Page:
After I picked up my jaw off the floor, I managed to find words to speak. The ensuing conversation went something along these lines.

Me: Holy cow. Do you think the drain snake will do the trick?

Plumber: It should, but I won’t know until I try it.

Me: Why is it so expensive?

Plumber: It’s an industrial-strength drain snake.

Me: Do I get to keep the snake after you’re done?

Plumber (laughing): No, no. The snake goes back with me.

Me (not laughing): If you were a carpentry shop, would you charge me by the hammer for services?

Plumber: We don’t provide carpentry services, sir.

He stood there, awaiting my decision. If he left, I’d owe him $85 and still not have fixed the problem, so I bit the bullet and told him to proceed.

It took the serviceman all of 10 minutes to clear the clog with the drain snake. After putting away that apparently gold-plated plumber’s friend, he charged my credit card $360 while I silently fumed. Nothing gets under the skin of a penny-pinching frugalist like being pickpocketed by someone who’s not even wearing a mask.

I was still steaming about that incident when, two weeks later, I got hit by another unexpected expense. This one, however, was entirely of my own making. 

I own a 26-horsepower Kubota diesel tractor that I use for mowing, snowplowing and other tasks at my mountain house. Every spring, before beginning the mowing season, I make sure to change the oil and filter, lube the grease fittings, and do other basic maintenance tasks taught to me years ago by my late father.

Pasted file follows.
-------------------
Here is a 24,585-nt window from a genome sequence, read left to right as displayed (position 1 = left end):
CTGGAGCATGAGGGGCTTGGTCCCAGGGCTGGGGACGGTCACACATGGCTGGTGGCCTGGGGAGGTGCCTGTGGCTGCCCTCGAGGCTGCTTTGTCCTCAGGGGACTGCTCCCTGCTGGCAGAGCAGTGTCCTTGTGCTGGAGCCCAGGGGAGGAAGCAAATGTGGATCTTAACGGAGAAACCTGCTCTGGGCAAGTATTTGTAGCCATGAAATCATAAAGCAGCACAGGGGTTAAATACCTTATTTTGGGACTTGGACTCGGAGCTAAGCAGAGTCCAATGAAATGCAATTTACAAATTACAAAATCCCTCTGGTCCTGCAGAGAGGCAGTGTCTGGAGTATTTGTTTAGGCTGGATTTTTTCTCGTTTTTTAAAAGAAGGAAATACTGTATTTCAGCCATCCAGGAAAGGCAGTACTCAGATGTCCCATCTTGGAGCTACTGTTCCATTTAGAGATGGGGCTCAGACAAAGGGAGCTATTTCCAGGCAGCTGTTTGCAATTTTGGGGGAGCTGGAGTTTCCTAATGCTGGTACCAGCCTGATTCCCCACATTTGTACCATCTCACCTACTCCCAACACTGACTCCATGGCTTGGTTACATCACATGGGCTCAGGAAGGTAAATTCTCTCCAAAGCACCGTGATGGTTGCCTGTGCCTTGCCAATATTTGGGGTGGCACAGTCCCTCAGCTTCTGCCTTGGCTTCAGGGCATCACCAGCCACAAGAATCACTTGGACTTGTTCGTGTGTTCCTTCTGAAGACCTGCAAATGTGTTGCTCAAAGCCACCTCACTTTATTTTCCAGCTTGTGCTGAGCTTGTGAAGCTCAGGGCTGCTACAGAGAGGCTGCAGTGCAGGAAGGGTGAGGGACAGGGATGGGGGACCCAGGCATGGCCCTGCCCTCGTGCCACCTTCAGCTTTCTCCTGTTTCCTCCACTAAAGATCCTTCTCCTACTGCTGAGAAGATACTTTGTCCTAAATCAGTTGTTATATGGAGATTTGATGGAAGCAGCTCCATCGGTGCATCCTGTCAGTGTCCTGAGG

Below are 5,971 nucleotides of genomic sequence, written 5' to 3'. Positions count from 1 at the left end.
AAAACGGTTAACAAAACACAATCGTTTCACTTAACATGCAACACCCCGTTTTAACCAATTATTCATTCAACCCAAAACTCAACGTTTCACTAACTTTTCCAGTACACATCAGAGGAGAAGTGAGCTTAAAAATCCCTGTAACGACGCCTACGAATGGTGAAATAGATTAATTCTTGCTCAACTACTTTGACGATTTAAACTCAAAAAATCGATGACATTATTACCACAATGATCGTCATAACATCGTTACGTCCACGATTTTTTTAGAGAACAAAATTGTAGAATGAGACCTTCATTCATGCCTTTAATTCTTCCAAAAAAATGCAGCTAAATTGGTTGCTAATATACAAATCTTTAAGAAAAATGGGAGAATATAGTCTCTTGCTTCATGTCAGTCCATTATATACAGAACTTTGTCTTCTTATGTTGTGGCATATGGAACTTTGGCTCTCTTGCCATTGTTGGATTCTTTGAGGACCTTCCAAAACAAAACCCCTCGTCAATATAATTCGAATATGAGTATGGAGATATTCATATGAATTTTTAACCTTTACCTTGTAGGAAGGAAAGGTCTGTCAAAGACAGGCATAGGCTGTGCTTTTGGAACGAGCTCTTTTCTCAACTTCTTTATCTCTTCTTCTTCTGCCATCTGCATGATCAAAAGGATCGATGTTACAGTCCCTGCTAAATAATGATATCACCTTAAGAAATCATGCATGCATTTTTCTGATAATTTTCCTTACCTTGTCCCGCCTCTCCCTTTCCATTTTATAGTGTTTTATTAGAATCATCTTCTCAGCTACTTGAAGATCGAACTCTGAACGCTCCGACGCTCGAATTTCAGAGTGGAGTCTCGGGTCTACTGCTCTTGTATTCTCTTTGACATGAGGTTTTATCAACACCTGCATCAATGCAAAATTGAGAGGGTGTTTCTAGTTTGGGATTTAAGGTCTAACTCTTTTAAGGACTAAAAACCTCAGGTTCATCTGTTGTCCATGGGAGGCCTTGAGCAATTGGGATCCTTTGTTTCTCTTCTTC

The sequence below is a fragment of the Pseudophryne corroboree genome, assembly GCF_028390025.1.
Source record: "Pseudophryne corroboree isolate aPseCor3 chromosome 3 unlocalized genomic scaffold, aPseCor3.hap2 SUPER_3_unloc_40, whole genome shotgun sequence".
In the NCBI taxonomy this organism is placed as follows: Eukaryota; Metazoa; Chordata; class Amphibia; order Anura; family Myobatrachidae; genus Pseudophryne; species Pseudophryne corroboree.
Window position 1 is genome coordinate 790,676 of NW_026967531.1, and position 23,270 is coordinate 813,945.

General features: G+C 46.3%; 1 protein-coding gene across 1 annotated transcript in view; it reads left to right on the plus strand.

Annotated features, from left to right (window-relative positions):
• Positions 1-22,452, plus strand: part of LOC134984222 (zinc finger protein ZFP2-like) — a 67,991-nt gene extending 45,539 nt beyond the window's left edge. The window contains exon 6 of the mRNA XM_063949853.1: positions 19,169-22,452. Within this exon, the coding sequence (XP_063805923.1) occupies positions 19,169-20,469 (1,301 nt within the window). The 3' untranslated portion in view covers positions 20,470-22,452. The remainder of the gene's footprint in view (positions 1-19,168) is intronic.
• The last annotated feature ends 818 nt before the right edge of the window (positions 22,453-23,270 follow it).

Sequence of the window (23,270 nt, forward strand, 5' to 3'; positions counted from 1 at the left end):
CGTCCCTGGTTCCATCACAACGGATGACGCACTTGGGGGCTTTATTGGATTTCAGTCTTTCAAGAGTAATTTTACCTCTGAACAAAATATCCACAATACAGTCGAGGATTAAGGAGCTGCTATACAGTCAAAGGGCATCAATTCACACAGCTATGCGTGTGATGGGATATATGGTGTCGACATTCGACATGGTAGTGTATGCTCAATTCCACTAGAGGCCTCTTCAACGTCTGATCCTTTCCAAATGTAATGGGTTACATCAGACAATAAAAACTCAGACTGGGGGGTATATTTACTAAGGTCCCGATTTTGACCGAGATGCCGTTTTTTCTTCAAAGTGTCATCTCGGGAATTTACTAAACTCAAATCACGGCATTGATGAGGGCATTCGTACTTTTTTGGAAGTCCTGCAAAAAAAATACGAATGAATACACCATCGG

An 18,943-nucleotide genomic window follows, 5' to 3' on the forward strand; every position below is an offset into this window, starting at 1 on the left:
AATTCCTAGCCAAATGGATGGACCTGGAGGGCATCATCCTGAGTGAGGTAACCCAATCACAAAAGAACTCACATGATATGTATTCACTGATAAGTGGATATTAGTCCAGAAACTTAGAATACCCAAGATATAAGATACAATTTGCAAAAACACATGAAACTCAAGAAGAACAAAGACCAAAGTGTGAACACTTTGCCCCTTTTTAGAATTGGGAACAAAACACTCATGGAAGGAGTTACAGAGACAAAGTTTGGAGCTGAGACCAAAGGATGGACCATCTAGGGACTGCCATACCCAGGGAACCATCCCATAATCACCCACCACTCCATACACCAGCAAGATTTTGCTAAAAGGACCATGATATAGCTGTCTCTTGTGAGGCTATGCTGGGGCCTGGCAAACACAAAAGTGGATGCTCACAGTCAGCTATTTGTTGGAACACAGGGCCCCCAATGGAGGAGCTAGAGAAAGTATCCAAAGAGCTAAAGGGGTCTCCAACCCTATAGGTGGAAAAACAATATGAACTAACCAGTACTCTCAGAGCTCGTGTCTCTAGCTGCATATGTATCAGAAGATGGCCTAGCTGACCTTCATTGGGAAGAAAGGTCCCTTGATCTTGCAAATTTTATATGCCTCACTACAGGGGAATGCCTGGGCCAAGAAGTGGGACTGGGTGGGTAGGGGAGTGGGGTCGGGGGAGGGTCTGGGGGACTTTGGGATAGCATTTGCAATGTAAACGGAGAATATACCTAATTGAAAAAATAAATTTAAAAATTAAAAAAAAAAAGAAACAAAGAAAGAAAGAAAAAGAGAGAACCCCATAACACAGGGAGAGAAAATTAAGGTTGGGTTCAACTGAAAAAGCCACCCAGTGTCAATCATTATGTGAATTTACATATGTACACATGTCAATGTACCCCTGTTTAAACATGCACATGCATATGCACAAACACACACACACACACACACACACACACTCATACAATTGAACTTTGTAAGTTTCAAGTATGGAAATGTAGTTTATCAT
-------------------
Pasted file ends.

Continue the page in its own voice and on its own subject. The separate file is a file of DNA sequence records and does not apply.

While I’m no mechanic, I’ve done dozens of oil and filter changes over the years, and I know my way around equipment. This day, however, I was not at my best. I had woken up with a bad headache, and was feeling washed out and muddy headed. 

I should have known better and saved the job for another day. But being both stubborn and impatient, I went ahead. After draining the oil and putting on a new filter, I dumped in four quarts of fresh oil and started the tractor. The engine fired, but roughly, blowing out smoke, which was strange, given that the Kubota is only a few years old and normally runs like a charm.